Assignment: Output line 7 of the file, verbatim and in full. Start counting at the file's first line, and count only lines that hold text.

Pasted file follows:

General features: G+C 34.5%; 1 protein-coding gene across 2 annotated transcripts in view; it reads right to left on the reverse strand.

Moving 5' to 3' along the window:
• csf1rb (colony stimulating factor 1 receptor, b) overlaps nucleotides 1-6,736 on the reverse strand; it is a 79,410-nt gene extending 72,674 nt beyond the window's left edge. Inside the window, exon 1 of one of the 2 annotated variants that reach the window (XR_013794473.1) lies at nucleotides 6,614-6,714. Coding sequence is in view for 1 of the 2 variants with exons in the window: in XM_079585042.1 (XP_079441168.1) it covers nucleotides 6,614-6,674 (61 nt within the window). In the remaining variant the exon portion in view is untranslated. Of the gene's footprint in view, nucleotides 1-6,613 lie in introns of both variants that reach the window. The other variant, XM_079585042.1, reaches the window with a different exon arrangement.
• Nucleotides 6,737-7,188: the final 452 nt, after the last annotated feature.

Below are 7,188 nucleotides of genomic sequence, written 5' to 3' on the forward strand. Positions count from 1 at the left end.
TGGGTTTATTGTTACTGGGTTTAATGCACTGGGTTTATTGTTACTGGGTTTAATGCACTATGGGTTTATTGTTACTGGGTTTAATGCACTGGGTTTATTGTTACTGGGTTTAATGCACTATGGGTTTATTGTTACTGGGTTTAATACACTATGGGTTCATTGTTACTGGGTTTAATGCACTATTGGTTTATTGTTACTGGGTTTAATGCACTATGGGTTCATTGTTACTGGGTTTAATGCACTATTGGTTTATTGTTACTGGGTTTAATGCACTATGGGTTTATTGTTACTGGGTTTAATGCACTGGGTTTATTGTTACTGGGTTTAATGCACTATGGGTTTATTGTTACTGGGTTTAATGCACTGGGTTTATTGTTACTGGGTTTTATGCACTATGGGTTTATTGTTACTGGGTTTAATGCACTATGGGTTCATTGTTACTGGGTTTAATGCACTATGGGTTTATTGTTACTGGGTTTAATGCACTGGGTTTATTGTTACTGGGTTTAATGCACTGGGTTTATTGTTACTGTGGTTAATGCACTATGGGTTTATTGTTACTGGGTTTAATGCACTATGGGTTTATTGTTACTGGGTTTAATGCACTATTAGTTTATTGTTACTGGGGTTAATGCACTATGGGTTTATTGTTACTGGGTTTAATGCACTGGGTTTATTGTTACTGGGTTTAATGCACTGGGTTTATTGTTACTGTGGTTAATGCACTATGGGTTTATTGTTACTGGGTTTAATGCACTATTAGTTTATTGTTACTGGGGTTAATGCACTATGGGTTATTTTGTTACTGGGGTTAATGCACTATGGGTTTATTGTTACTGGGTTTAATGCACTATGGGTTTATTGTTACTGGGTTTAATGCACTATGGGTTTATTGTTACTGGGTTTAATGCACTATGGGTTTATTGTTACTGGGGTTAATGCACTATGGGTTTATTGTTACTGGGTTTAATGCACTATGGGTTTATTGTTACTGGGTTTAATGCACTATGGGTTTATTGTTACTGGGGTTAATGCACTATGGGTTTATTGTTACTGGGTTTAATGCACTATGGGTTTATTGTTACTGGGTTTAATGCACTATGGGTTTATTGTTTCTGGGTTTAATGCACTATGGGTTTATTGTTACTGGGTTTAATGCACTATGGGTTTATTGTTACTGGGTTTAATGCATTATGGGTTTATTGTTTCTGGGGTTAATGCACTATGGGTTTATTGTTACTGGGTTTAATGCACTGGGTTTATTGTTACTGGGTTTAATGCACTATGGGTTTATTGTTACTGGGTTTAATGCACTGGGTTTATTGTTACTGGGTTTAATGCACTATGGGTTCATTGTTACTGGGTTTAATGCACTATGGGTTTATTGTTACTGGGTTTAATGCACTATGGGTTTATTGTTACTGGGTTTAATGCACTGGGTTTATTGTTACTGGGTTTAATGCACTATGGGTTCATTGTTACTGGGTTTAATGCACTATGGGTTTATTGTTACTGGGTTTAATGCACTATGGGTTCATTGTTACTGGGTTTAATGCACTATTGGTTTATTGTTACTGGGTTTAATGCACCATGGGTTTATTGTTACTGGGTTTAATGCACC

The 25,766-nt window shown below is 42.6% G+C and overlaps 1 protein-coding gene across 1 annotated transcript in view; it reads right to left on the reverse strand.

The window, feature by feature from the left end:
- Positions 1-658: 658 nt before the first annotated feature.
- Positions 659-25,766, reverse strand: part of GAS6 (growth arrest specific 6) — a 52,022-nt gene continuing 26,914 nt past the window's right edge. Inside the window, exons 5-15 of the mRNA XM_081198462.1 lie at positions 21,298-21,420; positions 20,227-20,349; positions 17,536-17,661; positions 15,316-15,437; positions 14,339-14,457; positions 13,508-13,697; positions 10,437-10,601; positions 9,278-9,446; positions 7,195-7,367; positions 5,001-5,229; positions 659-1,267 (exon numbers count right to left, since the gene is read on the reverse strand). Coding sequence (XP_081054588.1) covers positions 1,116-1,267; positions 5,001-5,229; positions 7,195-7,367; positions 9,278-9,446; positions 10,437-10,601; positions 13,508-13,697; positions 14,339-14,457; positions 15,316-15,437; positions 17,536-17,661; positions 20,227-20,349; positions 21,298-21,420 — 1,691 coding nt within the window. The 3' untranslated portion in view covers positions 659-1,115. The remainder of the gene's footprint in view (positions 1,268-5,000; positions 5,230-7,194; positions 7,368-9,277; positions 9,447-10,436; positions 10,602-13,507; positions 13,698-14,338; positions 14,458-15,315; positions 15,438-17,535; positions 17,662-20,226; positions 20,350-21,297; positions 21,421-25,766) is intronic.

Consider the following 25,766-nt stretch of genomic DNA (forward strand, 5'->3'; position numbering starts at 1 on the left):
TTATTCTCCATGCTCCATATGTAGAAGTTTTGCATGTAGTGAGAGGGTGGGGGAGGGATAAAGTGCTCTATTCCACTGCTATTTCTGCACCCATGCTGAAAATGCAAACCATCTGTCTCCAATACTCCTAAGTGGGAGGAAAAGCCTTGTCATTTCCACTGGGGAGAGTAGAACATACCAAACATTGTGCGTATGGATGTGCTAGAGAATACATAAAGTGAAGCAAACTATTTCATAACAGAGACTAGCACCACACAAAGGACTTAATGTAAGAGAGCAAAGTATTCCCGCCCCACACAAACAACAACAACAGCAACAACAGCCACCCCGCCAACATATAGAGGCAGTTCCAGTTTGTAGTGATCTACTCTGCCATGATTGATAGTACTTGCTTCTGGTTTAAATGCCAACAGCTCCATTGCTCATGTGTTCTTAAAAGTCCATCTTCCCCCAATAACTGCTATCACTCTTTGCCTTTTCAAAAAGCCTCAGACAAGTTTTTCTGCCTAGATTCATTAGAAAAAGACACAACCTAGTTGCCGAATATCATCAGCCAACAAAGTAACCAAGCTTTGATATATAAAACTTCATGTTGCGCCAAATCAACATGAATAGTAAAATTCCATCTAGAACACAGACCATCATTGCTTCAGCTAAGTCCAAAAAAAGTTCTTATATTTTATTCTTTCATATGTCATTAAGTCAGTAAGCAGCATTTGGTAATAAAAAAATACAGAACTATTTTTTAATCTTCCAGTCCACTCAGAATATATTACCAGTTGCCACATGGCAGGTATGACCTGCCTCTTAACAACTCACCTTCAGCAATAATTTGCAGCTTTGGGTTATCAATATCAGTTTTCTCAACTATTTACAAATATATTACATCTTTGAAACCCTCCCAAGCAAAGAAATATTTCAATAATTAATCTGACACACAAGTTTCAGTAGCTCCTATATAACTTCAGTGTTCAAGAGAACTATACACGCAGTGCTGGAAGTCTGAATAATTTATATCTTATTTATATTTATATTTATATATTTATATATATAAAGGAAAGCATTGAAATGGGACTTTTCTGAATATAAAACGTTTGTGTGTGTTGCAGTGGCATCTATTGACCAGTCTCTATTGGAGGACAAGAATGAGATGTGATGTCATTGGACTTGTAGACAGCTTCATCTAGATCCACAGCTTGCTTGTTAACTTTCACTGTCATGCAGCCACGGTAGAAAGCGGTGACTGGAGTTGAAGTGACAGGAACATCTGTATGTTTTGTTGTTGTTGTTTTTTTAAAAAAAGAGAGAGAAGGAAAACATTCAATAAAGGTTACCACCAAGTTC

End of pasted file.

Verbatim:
The 25,766-nt window shown below is 42.6% G+C and overlaps 1 protein-coding gene across 1 annotated transcript in view; it reads right to left on the reverse strand.